“To be successful, it is critical that China’s semiconductor industry speeds up its integration into the global supply chain,” Lung added.
This might be easier said than done. Already a technological arms race has developed after China muscled into the sector.
At least “46 big-budget semiconductor projects” will be built in the country during the next three years, China Daily reported earlier this week, without mentioning the cost of what can only be described as a mega construction program.
Indeed, Beijing is desperate to wean its high-tech industries off imported state-of-the-art chips and fulfill the “Made in China” vision.
“Though it will take time for us to catch up with leading foreign countries, a consistent input of resources and R&D will help accelerate the process,” Li Guojie, an academic at the Chinese Academy of Engineering, said.
The scale of the task is immense. Last year, Samsung rolled out the world’s largest semiconductor Fab at the Godeok Industrial Complex in Pyeongtaek, which is part of Gyeonggi Province.
Costing a reported $14 billion, it took two years to complete and covers an area of 2.89 square kilometers, or roughly 400 football, or soccer, fields.
“The new fabrication plant constitutes an important part of our vision to establish a globally balanced semiconductor fabrication network that further solidifies our strong global presence,” Jim Elliott, the corporate vice-president of Samsung Semiconductor, told EE Times, which caters for the electronics fraternity.
“The plant will play a key role in our future business initiatives, as we continue to invest in areas that contribute towards our industry leadership,” he added.
As yet, China does not have an answer to this massive operation. But it is working on it in tandem with companies such as BOE Technology Group, which is based in Beijing’s Zhongguancun tech park, a sprawling hive of research and development to rival Silicon Valley.
The group employs nearly 50,000 staff and specializes in display technology, and R&D, with annual revenue hovering near the $8 billion mark.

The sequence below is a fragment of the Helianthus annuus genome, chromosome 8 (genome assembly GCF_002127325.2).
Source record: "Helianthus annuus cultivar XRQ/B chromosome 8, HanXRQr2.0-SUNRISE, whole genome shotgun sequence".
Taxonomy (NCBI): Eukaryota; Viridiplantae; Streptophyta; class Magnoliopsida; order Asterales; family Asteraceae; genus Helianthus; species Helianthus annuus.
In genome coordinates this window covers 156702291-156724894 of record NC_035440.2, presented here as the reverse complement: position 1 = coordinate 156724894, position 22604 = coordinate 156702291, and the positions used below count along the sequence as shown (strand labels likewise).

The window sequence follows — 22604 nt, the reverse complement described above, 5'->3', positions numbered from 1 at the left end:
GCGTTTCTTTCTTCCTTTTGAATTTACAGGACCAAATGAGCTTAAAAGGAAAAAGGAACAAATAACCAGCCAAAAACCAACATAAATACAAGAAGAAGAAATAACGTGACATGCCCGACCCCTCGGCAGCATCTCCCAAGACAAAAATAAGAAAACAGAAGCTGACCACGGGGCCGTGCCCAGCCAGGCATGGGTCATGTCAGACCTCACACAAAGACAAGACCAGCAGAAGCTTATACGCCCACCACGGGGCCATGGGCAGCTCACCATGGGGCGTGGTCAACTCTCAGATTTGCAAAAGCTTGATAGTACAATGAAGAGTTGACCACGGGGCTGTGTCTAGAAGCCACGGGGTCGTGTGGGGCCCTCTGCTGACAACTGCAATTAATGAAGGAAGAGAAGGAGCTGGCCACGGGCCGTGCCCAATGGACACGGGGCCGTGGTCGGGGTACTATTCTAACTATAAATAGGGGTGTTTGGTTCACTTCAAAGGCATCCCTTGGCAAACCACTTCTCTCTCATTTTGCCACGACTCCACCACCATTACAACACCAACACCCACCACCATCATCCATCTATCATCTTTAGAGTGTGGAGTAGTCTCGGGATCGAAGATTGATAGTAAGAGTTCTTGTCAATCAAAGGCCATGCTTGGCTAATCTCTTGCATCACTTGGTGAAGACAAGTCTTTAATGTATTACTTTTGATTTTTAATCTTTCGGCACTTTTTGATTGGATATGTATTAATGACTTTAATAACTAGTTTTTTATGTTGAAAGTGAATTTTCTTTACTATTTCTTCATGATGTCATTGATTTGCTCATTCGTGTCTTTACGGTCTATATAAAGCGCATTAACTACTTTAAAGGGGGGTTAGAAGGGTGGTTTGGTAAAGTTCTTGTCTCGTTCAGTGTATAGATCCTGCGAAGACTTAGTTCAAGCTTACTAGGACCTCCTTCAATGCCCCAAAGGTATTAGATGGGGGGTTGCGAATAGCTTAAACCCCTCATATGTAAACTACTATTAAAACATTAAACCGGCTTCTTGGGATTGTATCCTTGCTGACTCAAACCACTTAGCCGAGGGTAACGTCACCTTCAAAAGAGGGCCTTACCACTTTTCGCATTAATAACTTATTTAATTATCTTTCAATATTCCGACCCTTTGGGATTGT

Last week, it opened its third Fab in Hefei, the capital of Anhui Province.
“The search for Chinese champions is something of a misnomer; it would be more appropriate to say that domestic companies should aim to become global champions with roots in China,” Thomas, a partner in Beijing for McKinsey, said.
Still, going “global” has become a ‘redline’ issue with the United States and President Donald Trump’s administration.
State-sponsored subsidies to China’s tech sector were a major stumbling block during trade talks between Washington and Beijing last week with the White House’s demand to curtail the program striking at the very heart of the “Made in China 2025” policy.
Tensions had increased earlier in the month after telecom giant ZTE was banned from using US components, including semiconductors, for seven years after violating export sanctions to Iran and North Korea.
For Xi’s administration, this was a wake-up call which will only increase the speed of investment in a range of technology industries.
“Local governments have shown great enthusiasm for supporting the semiconductor industry and there has been a slew of policy support for related investment,” Liu at CCID Consulting said.
In the rarified atmosphere of Fabs, the temperature has just gone up a notch or two with the heat drifting through the corridors of power in Washington, Seoul, Taipei and Tokyo.